- Regions are autonomous data centers each two or more availability zones.
- Use limits. Soft limits which can be increased by requesting an increase from AWS, and hard limits that cannot be increased. Limits are constraints that can be applied to protect a service from excessive load. Monitor limits for services we're using and plan our limit increases accordingly to avoid service disruption.
Performance Efficiency (cattle, not pets)
Selection is the ability to choose the service that most closely aligns with our workload. The typical workload usually requires selection across four main service categoires in AWS: Compute (service that processes data, like virtual machines), storage (static storage of data like an object store), database (organized storage of data like relational databases) and networks (how our data moves around, like a content delivery network).
- Implementing a workload on AWS involves selecting services across the compute, storage, database and network categories.
- Within each category, we must select the right type of service based on our use-case.
- Within each type, we can select the specific service based on our desired degree of management.
- Within each service, we can select the specific configuration based on the specific performance charateristics we want to acheive.
Vertical Scaling involves upgrading our underlying compute to a bigger instance type. For example, if we're running a t3.small instance, vertically scaling this instance might be upgrading it to a t3.large. Scaling vertically is simpler operationally but represents an availability risk and has lower limits.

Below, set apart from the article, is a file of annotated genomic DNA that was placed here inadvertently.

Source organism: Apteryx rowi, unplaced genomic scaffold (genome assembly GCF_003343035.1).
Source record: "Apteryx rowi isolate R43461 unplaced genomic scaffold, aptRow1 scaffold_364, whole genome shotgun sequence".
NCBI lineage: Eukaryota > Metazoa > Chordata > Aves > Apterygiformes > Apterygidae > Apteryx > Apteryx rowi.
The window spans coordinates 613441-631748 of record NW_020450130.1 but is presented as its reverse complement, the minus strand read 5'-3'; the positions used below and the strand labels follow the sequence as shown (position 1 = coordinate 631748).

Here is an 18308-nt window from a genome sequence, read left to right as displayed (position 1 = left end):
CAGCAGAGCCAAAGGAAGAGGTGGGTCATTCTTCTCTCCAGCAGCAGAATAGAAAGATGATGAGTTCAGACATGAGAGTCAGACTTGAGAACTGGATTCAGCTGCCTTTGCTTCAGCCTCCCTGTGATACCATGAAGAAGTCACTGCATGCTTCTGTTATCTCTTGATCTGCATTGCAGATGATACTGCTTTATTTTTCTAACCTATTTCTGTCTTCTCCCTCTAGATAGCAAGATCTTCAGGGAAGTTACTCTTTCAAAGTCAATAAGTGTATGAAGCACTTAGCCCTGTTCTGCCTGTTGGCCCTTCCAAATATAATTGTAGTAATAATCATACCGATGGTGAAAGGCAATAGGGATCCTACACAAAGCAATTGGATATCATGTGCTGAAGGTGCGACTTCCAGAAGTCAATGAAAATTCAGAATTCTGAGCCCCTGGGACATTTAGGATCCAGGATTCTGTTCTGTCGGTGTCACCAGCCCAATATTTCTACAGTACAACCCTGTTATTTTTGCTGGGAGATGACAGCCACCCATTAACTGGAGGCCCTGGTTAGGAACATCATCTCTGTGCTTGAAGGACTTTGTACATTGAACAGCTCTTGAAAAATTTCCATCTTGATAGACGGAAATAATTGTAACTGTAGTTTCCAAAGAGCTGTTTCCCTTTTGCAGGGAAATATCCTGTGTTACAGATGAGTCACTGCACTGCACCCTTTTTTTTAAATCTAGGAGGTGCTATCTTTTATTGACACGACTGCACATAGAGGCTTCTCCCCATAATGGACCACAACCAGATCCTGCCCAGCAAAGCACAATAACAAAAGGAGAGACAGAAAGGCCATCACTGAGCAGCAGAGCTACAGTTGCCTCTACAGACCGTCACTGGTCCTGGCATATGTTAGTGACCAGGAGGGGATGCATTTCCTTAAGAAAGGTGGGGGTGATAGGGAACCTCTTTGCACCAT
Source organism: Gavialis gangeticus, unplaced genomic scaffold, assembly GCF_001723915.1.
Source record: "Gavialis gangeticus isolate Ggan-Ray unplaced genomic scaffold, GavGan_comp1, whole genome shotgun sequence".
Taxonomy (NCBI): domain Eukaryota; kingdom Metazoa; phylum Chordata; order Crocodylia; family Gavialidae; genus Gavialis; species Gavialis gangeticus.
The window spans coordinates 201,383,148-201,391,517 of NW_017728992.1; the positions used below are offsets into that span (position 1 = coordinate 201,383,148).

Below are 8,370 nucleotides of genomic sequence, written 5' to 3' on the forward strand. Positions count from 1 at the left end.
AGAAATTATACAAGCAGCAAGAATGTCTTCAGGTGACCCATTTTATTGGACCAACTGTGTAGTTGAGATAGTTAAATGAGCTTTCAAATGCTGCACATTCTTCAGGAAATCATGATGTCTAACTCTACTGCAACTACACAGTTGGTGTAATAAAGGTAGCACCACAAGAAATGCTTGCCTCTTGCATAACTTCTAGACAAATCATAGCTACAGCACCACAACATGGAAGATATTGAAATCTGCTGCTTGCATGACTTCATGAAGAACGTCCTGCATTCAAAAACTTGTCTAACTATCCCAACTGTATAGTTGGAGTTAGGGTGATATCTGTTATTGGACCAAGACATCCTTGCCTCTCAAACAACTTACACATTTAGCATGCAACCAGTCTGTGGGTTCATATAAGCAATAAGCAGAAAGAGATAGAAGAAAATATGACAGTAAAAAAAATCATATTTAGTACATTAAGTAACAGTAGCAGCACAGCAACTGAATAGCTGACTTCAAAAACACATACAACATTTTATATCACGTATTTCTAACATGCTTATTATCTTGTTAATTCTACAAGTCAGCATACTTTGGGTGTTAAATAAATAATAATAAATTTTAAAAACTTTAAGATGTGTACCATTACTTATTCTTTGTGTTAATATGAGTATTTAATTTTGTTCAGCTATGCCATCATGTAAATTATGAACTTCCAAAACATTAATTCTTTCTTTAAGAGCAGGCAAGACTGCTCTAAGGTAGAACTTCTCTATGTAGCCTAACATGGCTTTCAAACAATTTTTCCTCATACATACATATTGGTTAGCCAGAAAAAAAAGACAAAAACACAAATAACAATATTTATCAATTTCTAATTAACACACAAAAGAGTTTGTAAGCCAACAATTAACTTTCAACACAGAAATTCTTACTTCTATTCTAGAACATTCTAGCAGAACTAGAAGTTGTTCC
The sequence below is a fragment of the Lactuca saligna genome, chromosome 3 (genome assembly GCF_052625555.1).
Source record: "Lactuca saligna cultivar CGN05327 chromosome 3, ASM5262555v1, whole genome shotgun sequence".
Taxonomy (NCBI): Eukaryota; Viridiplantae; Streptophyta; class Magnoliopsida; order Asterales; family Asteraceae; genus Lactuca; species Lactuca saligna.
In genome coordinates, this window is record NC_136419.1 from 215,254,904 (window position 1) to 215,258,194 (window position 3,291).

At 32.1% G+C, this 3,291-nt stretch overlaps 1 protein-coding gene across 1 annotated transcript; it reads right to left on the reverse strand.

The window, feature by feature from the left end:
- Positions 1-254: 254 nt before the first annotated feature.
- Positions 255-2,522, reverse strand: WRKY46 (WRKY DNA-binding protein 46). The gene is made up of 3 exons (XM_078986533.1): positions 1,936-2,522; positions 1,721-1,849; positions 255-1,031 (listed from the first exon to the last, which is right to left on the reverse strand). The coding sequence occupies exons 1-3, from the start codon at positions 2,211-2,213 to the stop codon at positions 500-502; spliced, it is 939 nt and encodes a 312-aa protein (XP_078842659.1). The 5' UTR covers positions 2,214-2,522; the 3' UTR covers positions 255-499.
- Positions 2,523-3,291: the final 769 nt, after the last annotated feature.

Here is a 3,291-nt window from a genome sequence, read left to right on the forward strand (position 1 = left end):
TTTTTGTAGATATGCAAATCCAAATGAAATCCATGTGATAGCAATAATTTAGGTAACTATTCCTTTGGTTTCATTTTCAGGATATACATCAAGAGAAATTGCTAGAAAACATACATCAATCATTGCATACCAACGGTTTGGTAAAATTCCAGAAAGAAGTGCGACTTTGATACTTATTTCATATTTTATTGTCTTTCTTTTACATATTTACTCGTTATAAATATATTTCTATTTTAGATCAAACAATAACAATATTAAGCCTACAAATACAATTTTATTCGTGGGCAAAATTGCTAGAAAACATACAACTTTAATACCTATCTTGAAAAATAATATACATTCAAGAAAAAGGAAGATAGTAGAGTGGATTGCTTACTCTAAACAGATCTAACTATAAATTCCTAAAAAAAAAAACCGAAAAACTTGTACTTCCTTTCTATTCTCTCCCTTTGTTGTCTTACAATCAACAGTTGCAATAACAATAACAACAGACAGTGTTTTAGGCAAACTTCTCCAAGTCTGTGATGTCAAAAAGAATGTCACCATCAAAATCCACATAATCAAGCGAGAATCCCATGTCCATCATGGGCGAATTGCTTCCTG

Horizontal Scaling involves increasing the number of underlying instances. For example, if we're running a t3.small instance, horizonally scaling this instance would involve provisioning two additional t3.small instances. Scaling horizontally requires more overhead but comes with much better reliability and much higher limits.
Cost Optimization (pay as you go over one-time purchase)
Pay for use
AWS services have a pay for use model where we only pay for the capacity that we use. For common ways to optimize our cloud spend when we pay for use are:
- Right sizing: Picking the right instance size and family.
- Serverless: You only pay for what you use. When our case permits, choosing serverless can be the most cost-effective way of building our service.
- Reservations: Committing to paying for a certain amount of capacity in exchange for a significant discount.
- Spot instances: We can take advantage of unused capacity to run instances at a 90% discount, but capacity providers can reclaim the capacity at any moment.
Cost Optimization Lifecycle
The cost optimization lifecycle is the continuous process of improving our cloud spend over item. It involves a three-step workflow:
- Review: Before optimizing our cloud spend, we need to first understand where it's coming from. AWS Cost Explorer can help us visualize and review our cloud spend over time.
- Track: Once we have an overview of our overall cloud spend, we can start grouping it along dimensions that we care about (using cost allocation tags). Common tags categories: App ID, Business Unit, Resource Owner etc.
- Optimize: Optimize using "pay for use" techniques mentioned in the previous section.